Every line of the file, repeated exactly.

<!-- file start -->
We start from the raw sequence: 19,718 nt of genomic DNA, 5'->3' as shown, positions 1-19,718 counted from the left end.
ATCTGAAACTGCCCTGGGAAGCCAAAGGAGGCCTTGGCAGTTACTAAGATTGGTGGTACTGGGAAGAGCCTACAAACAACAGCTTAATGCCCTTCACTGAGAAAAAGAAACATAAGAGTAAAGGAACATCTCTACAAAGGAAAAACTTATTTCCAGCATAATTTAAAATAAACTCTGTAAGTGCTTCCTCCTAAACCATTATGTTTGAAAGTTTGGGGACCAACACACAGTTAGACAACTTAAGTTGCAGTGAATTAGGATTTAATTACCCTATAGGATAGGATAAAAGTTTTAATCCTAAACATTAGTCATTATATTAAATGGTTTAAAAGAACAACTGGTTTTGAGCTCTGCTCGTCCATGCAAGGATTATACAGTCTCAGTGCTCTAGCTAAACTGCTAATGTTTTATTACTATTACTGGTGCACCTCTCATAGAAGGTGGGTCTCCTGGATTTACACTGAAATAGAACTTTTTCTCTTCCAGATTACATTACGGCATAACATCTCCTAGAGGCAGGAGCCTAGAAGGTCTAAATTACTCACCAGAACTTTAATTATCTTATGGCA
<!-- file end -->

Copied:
We start from the raw sequence: 19,718 nt of genomic DNA, 5'->3' as shown, positions 1-19,718 counted from the left end.
ATCTGAAACTGCCCTGGGAAGCCAAAGGAGGCCTTGGCAGTTACTAAGATTGGTGGTACTGGGAAGAGCCTACAAACAACAGCTTAATGCCCTTCACTGAGAAAAAGAAACATAAGAGTAAAGGAACATCTCTACAAAGGAAAAACTTATTTCCAGCATAATTTAAAATAAACTCTGTAAGTGCTTCCTCCTAAACCATTATGTTTGAAAGTTTGGGGACCAACACACAGTTAGACAACTTAAGTTGCAGTGAATTAGGATTTAATTACCCTATAGGATAGGATAAAAGTTTTAATCCTAAACATTAGTCATTATATTAAATGGTTTAAAAGAACAACTGGTTTTGAGCTCTGCTCGTCCATGCAAGGATTATACAGTCTCAGTGCTCTAGCTAAACTGCTAATGTTTTATTACTATTACTGGTGCACCTCTCATAGAAGGTGGGTCTCCTGGATTTACACTGAAATAGAACTTTTTCTCTTCCAGATTACATTACGGCATAACATCTCCTAGAGGCAGGAGCCTAGAAGGTCTAAATTACTCACCAGAACTTTAATTATCTTATGGCA